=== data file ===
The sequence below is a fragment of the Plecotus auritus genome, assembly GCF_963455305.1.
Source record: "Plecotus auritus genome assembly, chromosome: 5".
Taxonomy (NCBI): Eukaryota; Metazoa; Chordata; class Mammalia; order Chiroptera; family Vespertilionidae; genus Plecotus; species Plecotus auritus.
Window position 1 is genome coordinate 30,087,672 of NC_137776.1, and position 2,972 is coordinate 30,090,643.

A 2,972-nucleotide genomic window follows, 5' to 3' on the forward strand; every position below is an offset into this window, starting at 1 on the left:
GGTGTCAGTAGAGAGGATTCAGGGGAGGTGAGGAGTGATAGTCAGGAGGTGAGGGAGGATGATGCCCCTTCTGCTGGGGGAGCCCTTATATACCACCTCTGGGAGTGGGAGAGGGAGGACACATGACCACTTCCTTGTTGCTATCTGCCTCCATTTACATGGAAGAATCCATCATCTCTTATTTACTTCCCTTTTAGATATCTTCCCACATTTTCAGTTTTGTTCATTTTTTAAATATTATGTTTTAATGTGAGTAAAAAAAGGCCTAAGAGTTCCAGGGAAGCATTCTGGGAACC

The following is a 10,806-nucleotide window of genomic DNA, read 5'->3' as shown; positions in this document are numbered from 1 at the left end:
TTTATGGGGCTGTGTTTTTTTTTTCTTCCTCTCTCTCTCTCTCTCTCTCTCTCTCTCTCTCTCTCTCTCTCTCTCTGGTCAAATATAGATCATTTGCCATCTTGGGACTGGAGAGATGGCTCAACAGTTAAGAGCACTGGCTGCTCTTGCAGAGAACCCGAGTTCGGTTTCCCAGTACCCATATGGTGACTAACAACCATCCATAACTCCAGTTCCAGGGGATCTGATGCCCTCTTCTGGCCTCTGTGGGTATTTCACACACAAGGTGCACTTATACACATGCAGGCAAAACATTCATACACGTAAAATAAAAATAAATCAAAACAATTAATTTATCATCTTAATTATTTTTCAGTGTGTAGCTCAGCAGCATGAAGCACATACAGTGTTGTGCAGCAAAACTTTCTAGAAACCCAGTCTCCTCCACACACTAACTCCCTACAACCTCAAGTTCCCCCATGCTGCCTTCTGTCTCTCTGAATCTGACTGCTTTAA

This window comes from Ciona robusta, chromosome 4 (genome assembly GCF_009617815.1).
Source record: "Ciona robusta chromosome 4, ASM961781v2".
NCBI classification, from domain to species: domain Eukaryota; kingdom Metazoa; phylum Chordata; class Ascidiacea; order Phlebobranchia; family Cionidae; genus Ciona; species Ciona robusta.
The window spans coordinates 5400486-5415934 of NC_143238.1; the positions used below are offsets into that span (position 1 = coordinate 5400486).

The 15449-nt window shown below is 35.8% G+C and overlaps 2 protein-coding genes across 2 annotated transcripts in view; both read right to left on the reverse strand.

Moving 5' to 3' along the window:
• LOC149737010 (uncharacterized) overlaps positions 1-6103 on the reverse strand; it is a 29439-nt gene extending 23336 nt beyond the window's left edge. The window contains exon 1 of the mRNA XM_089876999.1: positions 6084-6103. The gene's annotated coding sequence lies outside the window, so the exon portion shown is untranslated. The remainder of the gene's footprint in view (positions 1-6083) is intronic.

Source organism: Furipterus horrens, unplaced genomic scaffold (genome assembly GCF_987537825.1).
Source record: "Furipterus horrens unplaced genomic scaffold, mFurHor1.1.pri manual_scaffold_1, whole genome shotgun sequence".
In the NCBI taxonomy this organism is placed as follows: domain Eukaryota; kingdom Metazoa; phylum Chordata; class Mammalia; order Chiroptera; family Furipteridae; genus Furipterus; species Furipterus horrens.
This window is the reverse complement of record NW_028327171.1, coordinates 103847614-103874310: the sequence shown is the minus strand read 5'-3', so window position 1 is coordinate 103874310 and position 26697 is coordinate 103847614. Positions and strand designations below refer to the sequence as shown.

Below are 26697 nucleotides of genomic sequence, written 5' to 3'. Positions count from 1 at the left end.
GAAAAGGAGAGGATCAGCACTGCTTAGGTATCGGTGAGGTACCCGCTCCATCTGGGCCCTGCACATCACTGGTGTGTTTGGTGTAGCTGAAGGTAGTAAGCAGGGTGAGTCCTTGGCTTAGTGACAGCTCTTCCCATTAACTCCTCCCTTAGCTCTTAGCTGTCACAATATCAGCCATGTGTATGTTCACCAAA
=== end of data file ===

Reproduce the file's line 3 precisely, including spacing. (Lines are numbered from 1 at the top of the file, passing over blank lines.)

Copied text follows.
Taxonomy (NCBI): Eukaryota; Metazoa; Chordata; class Mammalia; order Chiroptera; family Vespertilionidae; genus Plecotus; species Plecotus auritus.